Equifax is being accused of putting profit before protection after last week's massive security breach which may have hit as many as 143 million accounts containing sensitive consumer data in both the US and the UK. According to Bloomberg, the credit rating firm was served late Thursday with a class action lawsuit in federal court, alleging, "Equifax was negligent in failing to protect consumer data, choosing to save money instead of spending on technical safeguards that could have stopped the attack." The plaintiffs are seeking as much as $70 billion in damages.
Observers are skeptical that Equifax, which discovered the attack in late July, did everything it could to alert consumers in a timely way. It's possible that Equifax was conducting an investigation between then and now. But Ilia Kolochenko, CEO of High-Tech Bridge and a Forbes Tech Council member, said: "It's dubious. [This approach] still could endanger the victims. Most important now is to make sure that we do not underestimate the scale of the breach."
Morey Haber, vice president of technology at BeyondTrust, was more pointed. "Was the [attacked] web application known, or was it a zero-day exploit? If it was known, how old was it and why wasn't it remediated? If it was a zero-day, please educate the security community so we can protect our own websites!"
It illustrates the security maxim that if the threat was not detected, a company is viewed as doing a poor job because they didn't see it; if it was detected, they're still viewed as doing a poor job because they didn't tackle it.
The ramifications are wide. Because the whole banking industry relies on the information Equifax supplies, there could be a fundamental breakdown in how the main authentication system for finance operates.
All told, consumer addresses, driver license data, birth dates, bank loan and child support payments, and some credit card information were lifted. According to Ebba Blitz, CEO of AlertSec, nearly half of the US population was affected, with 209,000 credit card numbers exposed and 182,000 customers losing personal identification data. Perhaps most important of all, in terms of consequence, SSN numbers were also taken.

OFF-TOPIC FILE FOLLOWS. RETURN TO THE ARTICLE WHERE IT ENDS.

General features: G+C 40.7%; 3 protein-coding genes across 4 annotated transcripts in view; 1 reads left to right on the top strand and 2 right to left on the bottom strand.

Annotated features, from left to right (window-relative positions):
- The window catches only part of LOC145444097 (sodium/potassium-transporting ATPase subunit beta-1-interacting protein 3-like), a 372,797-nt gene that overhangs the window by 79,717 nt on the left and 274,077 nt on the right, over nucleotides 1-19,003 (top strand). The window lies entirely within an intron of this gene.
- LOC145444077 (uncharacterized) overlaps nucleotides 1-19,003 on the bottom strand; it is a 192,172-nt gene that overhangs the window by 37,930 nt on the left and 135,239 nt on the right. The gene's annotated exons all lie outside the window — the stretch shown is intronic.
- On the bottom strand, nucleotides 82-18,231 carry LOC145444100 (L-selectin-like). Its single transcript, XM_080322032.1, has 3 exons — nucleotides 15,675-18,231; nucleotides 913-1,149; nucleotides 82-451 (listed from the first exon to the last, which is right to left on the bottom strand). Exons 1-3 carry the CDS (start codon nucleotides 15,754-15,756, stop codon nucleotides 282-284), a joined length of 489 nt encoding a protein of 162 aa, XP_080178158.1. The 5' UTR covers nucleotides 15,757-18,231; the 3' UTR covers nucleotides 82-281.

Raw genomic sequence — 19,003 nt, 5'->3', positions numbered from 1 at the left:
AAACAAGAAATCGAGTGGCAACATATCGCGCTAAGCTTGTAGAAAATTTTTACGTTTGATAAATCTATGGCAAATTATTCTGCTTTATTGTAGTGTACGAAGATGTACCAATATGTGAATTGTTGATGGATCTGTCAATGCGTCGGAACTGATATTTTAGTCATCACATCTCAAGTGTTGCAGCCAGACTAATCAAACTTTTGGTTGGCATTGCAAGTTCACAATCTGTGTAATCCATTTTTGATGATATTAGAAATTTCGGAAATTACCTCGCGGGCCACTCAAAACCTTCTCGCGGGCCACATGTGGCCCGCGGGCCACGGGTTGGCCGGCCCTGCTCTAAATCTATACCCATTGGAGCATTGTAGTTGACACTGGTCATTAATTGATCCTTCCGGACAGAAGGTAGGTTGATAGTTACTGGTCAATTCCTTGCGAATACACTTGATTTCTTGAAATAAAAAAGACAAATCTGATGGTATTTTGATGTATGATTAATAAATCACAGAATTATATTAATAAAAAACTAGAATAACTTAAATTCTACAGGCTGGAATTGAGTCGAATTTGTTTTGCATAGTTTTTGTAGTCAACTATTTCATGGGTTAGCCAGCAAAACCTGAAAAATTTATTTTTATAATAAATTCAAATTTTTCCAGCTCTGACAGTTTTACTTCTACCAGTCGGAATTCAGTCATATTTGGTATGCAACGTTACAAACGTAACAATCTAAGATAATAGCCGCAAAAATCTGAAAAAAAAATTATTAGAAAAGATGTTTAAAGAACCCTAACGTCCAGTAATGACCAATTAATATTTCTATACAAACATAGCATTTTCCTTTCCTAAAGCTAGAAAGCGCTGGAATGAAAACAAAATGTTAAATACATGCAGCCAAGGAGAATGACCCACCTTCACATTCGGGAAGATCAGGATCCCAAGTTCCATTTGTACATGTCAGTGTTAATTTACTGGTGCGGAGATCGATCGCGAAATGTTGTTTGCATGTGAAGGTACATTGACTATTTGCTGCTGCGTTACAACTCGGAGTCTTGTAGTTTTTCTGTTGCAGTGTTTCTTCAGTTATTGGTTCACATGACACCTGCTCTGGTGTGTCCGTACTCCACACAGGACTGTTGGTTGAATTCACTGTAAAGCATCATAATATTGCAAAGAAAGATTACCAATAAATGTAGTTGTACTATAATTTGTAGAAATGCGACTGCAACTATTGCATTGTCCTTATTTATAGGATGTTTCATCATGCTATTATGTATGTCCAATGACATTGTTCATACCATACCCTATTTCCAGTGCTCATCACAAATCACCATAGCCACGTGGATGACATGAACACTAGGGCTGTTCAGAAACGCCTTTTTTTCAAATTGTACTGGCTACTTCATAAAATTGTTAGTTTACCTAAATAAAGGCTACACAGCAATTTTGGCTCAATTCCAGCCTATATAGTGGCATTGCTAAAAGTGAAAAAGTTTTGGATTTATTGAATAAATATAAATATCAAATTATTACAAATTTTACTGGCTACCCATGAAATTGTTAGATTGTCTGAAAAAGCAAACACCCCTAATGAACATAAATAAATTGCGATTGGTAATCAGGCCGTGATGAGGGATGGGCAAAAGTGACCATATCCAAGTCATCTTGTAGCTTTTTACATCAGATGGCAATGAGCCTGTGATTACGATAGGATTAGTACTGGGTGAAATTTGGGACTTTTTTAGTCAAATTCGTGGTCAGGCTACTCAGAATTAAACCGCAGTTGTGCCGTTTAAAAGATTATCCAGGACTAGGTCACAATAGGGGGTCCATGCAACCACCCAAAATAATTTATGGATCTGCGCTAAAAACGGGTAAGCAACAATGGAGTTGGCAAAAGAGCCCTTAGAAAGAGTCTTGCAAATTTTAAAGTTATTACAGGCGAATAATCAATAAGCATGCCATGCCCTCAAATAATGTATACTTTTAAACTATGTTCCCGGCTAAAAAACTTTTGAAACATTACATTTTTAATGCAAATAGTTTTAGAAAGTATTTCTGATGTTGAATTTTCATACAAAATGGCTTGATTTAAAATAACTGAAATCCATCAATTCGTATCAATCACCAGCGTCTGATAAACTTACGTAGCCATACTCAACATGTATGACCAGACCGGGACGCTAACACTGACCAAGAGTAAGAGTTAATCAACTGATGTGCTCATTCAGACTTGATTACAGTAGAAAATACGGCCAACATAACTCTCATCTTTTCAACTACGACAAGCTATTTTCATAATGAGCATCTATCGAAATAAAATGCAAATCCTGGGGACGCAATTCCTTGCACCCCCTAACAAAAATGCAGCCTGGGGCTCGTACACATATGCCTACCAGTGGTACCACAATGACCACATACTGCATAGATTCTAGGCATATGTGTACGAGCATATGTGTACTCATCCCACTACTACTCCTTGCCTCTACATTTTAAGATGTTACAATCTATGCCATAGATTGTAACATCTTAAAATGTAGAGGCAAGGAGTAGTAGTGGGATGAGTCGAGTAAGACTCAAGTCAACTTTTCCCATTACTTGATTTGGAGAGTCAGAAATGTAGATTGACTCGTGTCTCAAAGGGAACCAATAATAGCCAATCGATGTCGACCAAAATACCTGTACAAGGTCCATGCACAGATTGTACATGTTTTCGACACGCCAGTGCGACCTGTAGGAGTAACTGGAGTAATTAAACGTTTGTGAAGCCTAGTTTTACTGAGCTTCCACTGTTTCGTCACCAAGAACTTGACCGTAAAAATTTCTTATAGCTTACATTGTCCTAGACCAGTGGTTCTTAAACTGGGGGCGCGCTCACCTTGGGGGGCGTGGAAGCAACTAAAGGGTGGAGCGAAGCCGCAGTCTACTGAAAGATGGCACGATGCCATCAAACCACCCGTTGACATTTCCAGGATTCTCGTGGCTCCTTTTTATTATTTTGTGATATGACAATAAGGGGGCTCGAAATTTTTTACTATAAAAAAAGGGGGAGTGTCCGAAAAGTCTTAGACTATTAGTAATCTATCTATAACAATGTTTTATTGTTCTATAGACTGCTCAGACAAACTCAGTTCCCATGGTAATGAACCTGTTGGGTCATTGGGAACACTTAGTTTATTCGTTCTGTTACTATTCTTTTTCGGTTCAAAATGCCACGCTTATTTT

Shuman Ghosemajumder, CEO of Shape Security, and formerly Google's Click Fraud czar, said, "There is an even larger implication here -- SSNs are frequently used as a former of private identification and authentication. If SSNs can no longer be treated as private information for most Americans, we need something to replace them for many of the ways they are used throughout society, and soon."
Nathaniel Gleicher, head of cybersecurity strategy for Illumio, and former director of Cybersecurity Policy for the White House under President Obama, told SecurityNow, "In virtually every major breach in the last five years, intruders broke into a low-value environment, and then moved laterally to a high-value target where they can steal data or cause damage. This applies to government breaches just as much as it does to private companies." With hackers moving to higher-value targets having entered in less risky environments, it surely won't be long before there's another attack that affects consumers.
Gleicher speculates that organizations are far more open inside their perimeter than they need to be. On average, organizations use less than 3% of the connections that they permit inside their environment. That's why lateral movement is still so easy, even as major breaches keep happening. And will continue happening.
— Simon Marshall, Technology Journalist, special to Security Now